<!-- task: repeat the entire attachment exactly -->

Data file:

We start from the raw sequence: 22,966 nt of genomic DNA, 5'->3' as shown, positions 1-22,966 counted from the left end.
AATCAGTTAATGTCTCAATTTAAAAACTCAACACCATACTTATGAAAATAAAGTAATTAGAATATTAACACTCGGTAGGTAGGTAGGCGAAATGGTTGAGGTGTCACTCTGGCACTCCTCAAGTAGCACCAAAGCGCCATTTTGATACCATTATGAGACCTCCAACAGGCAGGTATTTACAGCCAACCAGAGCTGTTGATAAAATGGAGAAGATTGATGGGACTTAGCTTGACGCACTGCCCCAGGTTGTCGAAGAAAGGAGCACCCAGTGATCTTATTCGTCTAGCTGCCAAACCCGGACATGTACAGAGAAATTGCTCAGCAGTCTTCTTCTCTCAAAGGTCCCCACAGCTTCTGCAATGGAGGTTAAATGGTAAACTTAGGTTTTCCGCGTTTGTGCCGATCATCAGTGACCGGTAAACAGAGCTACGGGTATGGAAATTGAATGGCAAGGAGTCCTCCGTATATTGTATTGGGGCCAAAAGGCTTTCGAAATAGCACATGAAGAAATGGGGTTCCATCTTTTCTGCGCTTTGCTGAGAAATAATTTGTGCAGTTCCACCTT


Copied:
We start from the raw sequence: 22,966 nt of genomic DNA, 5'->3' as shown, positions 1-22,966 counted from the left end.
AATCAGTTAATGTCTCAATTTAAAAACTCAACACCATACTTATGAAAATAAAGTAATTAGAATATTAACACTCGGTAGGTAGGTAGGCGAAATGGTTGAGGTGTCACTCTGGCACTCCTCAAGTAGCACCAAAGCGCCATTTTGATACCATTATGAGACCTCCAACAGGCAGGTATTTACAGCCAACCAGAGCTGTTGATAAAATGGAGAAGATTGATGGGACTTAGCTTGACGCACTGCCCCAGGTTGTCGAAGAAAGGAGCACCCAGTGATCTTATTCGTCTAGCTGCCAAACCCGGACATGTACAGAGAAATTGCTCAGCAGTCTTCTTCTCTCAAAGGTCCCCACAGCTTCTGCAATGGAGGTTAAATGGTAAACTTAGGTTTTCCGCGTTTGTGCCGATCATCAGTGACCGGTAAACAGAGCTACGGGTATGGAAATTGAATGGCAAGGAGTCCTCCGTATATTGTATTGGGGCCAAAAGGCTTTCGAAATAGCACATGAAGAAATGGGGTTCCATCTTTTCTGCGCTTTGCTGAGAAATAATTTGTGCAGTTCCACCTT